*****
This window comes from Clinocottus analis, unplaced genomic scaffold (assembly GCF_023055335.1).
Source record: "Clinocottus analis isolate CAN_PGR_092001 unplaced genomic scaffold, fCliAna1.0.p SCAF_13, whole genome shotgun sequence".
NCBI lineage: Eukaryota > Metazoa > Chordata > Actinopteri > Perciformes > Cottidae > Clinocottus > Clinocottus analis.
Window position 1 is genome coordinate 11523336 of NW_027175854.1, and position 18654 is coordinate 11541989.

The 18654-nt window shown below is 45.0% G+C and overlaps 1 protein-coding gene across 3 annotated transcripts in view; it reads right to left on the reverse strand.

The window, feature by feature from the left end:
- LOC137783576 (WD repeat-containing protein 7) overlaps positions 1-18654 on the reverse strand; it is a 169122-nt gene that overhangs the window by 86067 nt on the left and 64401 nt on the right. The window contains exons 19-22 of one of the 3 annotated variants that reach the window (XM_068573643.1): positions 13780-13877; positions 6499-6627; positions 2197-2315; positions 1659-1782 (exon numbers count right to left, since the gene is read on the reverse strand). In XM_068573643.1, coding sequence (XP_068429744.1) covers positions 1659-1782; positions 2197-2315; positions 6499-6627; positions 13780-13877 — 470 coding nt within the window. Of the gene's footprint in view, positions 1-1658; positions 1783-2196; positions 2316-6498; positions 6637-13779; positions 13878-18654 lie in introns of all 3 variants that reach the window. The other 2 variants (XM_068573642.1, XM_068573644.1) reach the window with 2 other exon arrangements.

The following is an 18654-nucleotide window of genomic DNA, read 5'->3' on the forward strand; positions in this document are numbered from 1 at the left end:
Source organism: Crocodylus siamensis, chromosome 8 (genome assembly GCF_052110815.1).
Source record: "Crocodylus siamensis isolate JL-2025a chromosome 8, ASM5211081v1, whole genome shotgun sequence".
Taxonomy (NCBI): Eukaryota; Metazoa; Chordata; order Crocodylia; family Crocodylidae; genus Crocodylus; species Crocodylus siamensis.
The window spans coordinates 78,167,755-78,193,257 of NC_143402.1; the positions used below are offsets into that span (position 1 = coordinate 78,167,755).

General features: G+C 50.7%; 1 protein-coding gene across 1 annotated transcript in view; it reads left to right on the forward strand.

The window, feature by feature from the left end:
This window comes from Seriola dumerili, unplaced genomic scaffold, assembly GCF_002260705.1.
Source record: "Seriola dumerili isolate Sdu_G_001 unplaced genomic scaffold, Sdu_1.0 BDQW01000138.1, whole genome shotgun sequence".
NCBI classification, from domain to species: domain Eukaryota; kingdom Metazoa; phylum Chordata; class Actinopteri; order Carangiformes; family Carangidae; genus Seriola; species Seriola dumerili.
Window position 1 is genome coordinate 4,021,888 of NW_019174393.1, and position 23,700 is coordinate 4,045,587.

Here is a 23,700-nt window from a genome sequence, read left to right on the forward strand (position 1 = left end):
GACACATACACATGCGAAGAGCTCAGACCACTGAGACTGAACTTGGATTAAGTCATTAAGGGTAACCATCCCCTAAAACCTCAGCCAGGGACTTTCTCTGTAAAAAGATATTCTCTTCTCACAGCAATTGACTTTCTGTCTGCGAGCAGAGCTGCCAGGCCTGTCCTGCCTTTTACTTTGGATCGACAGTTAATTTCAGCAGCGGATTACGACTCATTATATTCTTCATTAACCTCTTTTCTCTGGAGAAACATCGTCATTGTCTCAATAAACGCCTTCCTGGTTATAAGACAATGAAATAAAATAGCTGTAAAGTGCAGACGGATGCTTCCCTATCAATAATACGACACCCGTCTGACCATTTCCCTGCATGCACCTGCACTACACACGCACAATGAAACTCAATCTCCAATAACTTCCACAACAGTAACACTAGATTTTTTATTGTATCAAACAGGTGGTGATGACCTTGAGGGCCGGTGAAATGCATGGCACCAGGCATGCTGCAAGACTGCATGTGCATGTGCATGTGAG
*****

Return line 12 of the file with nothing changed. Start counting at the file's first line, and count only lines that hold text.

The window spans coordinates 78,167,755-78,193,257 of NC_143402.1; the positions used below are offsets into that span (position 1 = coordinate 78,167,755).